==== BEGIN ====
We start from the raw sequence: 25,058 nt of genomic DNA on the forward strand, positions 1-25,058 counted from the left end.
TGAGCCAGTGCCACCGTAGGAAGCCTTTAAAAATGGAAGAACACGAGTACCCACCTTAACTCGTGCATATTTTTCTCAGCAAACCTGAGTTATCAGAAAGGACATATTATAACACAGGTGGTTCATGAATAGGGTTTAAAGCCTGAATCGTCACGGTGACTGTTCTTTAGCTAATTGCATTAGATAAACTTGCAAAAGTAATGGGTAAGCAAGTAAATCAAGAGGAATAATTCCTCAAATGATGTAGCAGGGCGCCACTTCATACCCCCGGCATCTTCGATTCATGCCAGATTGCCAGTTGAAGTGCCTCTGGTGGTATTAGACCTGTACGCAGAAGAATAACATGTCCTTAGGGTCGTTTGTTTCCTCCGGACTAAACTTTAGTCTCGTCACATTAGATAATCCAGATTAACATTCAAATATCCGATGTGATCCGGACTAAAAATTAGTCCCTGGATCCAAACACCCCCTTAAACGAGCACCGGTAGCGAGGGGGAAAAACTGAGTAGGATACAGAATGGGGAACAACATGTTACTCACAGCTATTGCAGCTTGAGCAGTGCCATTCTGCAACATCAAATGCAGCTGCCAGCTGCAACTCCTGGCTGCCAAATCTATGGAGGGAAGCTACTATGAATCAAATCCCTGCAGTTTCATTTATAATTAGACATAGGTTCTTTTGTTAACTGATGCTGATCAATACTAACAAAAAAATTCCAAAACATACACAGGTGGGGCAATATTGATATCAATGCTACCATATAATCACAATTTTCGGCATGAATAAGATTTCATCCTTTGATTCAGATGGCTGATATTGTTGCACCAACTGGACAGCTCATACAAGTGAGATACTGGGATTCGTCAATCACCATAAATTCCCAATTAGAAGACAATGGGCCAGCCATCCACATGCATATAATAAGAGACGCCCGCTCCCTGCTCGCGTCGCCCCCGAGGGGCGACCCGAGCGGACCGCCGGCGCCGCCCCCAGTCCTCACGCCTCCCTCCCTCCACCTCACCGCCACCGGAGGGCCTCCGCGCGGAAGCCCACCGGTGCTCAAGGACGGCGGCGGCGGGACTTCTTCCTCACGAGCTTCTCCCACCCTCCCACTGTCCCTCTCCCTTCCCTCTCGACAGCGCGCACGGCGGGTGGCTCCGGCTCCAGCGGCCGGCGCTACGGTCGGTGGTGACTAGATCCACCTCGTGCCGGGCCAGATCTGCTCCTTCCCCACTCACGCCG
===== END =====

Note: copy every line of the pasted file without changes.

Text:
We start from the raw sequence: 25,058 nt of genomic DNA on the forward strand, positions 1-25,058 counted from the left end.
TGAGCCAGTGCCACCGTAGGAAGCCTTTAAAAATGGAAGAACACGAGTACCCACCTTAACTCGTGCATATTTTTCTCAGCAAACCTGAGTTATCAGAAAGGACATATTATAACACAGGTGGTTCATGAATAGGGTTTAAAGCCTGAATCGTCACGGTGACTGTTCTTTAGCTAATTGCATTAGATAAACTTGCAAAAGTAATGGGTAAGCAAGTAAATCAAGAGGAATAATTCCTCAAATGATGTAGCAGGGCGCCACTTCATACCCCCGGCATCTTCGATTCATGCCAGATTGCCAGTTGAAGTGCCTCTGGTGGTATTAGACCTGTACGCAGAAGAATAACATGTCCTTAGGGTCGTTTGTTTCCTCCGGACTAAACTTTAGTCTCGTCACATTAGATAATCCAGATTAACATTCAAATATCCGATGTGATCCGGACTAAAAATTAGTCCCTGGATCCAAACACCCCCTTAAACGAGCACCGGTAGCGAGGGGGAAAAACTGAGTAGGATACAGAATGGGGAACAACATGTTACTCACAGCTATTGCAGCTTGAGCAGTGCCATTCTGCAACATCAAATGCAGCTGCCAGCTGCAACTCCTGGCTGCCAAATCTATGGAGGGAAGCTACTATGAATCAAATCCCTGCAGTTTCATTTATAATTAGACATAGGTTCTTTTGTTAACTGATGCTGATCAATACTAACAAAAAAATTCCAAAACATACACAGGTGGGGCAATATTGATATCAATGCTACCATATAATCACAATTTTCGGCATGAATAAGATTTCATCCTTTGATTCAGATGGCTGATATTGTTGCACCAACTGGACAGCTCATACAAGTGAGATACTGGGATTCGTCAATCACCATAAATTCCCAATTAGAAGACAATGGGCCAGCCATCCACATGCATATAATAAGAGACGCCCGCTCCCTGCTCGCGTCGCCCCCGAGGGGCGACCCGAGCGGACCGCCGGCGCCGCCCCCAGTCCTCACGCCTCCCTCCCTCCACCTCACCGCCACCGGAGGGCCTCCGCGCGGAAGCCCACCGGTGCTCAAGGACGGCGGCGGCGGGACTTCTTCCTCACGAGCTTCTCCCACCCTCCCACTGTCCCTCTCCCTTCCCTCTCGACAGCGCGCACGGCGGGTGGCTCCGGCTCCAGCGGCCGGCGCTACGGTCGGTGGTGACTAGATCCACCTCGTGCCGGGCCAGATCTGCTCCTTCCCCACTCACGCCG